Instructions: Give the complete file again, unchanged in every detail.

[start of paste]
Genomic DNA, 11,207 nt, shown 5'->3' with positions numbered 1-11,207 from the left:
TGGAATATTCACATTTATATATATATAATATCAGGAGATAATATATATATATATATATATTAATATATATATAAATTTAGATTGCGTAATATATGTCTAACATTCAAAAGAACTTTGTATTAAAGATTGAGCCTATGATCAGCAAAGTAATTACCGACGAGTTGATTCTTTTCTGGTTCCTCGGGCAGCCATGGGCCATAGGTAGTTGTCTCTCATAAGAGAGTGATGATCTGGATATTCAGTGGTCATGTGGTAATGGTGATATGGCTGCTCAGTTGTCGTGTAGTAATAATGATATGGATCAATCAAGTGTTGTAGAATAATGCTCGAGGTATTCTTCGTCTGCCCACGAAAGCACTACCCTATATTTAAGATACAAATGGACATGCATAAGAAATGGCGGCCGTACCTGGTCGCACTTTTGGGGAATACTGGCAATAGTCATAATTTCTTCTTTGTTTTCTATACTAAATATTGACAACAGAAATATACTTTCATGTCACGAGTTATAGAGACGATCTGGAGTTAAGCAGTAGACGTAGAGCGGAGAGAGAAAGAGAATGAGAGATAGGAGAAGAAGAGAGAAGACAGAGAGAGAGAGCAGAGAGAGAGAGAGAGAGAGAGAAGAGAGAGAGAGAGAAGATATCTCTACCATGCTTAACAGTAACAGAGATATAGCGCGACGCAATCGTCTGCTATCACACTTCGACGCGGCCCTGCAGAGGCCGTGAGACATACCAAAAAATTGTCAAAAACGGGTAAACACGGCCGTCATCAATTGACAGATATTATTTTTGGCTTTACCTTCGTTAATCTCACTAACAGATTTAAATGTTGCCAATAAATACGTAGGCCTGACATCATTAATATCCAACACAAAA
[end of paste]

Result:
Genomic DNA, 11,207 nt, shown 5'->3' with positions numbered 1-11,207 from the left:
TGGAATATTCACATTTATATATATATAATATCAGGAGATAATATATATATATATATATATTAATATATATATAAATTTAGATTGCGTAATATATGTCTAACATTCAAAAGAACTTTGTATTAAAGATTGAGCCTATGATCAGCAAAGTAATTACCGACGAGTTGATTCTTTTCTGGTTCCTCGGGCAGCCATGGGCCATAGGTAGTTGTCTCTCATAAGAGAGTGATGATCTGGATATTCAGTGGTCATGTGGTAATGGTGATATGGCTGCTCAGTTGTCGTGTAGTAATAATGATATGGATCAATCAAGTGTTGTAGAATAATGCTCGAGGTATTCTTCGTCTGCCCACGAAAGCACTACCCTATATTTAAGATACAAATGGACATGCATAAGAAATGGCGGCCGTACCTGGTCGCACTTTTGGGGAATACTGGCAATAGTCATAATTTCTTCTTTGTTTTCTATACTAAATATTGACAACAGAAATATACTTTCATGTCACGAGTTATAGAGACGATCTGGAGTTAAGCAGTAGACGTAGAGCGGAGAGAGAAAGAGAATGAGAGATAGGAGAAGAAGAGAGAAGACAGAGAGAGAGAGCAGAGAGAGAGAGAGAGAGAGAGAAGAGAGAGAGAGAGAAGATATCTCTACCATGCTTAACAGTAACAGAGATATAGCGCGACGCAATCGTCTGCTATCACACTTCGACGCGGCCCTGCAGAGGCCGTGAGACATACCAAAAAATTGTCAAAAACGGGTAAACACGGCCGTCATCAATTGACAGATATTATTTTTGGCTTTACCTTCGTTAATCTCACTAACAGATTTAAATGTTGCCAATAAATACGTAGGCCTGACATCATTAATATCCAACACAAAA